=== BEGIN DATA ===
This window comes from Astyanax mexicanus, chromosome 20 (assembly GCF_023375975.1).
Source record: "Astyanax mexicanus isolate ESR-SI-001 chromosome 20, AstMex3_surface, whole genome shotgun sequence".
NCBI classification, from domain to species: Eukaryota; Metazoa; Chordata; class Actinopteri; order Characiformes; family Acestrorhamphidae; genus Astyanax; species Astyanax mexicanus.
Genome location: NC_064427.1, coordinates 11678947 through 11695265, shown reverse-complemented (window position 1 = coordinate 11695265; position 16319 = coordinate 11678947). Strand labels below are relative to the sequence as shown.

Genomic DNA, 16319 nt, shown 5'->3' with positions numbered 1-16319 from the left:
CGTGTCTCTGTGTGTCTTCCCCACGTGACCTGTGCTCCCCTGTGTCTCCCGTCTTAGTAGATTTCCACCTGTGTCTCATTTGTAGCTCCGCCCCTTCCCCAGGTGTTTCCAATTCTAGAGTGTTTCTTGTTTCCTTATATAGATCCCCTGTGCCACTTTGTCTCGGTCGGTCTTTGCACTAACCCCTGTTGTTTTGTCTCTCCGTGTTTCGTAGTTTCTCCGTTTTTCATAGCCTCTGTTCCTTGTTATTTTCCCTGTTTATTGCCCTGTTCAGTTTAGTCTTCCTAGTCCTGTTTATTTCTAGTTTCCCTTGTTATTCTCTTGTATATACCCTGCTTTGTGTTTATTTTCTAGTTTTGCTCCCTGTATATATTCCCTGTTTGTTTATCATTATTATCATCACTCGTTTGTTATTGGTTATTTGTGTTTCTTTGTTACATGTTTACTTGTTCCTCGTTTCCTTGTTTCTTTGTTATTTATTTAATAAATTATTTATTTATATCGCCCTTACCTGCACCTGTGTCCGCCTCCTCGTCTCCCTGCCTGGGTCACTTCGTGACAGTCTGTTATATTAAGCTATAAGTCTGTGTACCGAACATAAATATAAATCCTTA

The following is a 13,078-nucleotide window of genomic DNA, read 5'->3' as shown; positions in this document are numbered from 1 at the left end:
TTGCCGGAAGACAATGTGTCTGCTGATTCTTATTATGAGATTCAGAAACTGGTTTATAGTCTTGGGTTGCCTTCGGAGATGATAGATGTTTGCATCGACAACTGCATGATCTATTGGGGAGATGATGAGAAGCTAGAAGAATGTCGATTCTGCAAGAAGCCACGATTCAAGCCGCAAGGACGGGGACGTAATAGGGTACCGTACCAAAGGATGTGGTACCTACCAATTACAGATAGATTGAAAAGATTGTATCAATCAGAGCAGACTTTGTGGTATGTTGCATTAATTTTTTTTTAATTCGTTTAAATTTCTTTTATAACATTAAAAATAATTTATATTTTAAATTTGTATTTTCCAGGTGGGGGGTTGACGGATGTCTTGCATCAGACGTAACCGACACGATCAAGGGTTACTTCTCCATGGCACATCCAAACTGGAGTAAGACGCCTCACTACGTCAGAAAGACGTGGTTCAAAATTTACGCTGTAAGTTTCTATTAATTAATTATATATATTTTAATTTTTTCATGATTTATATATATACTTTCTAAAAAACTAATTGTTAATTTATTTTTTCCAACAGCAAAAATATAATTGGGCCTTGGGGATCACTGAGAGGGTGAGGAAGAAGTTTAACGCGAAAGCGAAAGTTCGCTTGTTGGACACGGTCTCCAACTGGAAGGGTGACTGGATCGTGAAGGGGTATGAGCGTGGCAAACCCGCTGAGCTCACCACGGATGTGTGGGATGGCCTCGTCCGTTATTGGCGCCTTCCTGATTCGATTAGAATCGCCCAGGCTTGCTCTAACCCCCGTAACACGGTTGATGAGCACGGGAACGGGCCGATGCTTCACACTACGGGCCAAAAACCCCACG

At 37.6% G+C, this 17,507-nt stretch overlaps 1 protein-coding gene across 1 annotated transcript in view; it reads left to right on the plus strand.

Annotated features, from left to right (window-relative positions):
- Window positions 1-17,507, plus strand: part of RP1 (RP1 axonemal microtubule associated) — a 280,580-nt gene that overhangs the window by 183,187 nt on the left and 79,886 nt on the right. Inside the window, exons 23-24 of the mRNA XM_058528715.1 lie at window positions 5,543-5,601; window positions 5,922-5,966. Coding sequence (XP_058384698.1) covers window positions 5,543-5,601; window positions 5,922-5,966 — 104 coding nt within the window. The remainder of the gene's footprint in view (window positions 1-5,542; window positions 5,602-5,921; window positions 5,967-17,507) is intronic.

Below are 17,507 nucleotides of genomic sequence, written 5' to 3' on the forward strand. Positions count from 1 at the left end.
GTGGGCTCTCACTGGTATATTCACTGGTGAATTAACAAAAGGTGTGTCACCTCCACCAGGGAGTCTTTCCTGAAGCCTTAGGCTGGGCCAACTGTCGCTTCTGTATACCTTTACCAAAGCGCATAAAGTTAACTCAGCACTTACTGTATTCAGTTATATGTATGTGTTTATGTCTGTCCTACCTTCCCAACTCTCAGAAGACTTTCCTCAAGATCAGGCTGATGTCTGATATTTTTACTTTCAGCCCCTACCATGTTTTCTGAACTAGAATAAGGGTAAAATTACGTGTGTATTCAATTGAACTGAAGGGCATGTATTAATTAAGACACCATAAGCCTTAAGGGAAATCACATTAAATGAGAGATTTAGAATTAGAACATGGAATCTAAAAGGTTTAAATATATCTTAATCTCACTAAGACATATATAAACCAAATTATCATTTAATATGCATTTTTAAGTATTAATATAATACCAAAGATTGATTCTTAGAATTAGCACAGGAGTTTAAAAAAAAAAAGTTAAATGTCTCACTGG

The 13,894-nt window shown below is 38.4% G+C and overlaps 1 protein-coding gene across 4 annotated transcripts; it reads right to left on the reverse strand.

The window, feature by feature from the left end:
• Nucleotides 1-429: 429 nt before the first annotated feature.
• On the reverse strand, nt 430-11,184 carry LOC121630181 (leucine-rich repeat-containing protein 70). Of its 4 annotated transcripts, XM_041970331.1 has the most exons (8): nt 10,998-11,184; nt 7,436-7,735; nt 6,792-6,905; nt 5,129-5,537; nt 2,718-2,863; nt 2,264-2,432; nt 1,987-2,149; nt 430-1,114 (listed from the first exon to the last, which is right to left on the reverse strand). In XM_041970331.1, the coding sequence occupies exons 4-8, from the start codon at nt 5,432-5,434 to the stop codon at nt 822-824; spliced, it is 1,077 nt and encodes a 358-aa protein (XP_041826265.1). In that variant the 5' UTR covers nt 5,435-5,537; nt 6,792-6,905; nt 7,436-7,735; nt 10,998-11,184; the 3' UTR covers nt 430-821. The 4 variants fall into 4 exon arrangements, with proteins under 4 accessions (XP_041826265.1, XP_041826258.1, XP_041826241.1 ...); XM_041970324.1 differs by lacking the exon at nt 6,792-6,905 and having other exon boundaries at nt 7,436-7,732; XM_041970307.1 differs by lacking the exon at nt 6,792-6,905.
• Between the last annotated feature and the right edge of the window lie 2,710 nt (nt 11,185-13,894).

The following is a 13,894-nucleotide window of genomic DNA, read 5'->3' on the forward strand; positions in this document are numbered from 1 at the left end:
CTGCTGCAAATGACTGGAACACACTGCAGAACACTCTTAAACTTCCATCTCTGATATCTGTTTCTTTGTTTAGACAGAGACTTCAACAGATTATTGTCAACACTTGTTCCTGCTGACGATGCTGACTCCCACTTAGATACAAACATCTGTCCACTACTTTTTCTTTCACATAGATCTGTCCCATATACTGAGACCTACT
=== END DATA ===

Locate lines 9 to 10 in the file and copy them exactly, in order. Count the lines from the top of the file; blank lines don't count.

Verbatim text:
At 37.6% G+C, this 17,507-nt stretch overlaps 1 protein-coding gene across 1 annotated transcript in view; it reads left to right on the plus strand.

Annotated features, from left to right (window-relative positions):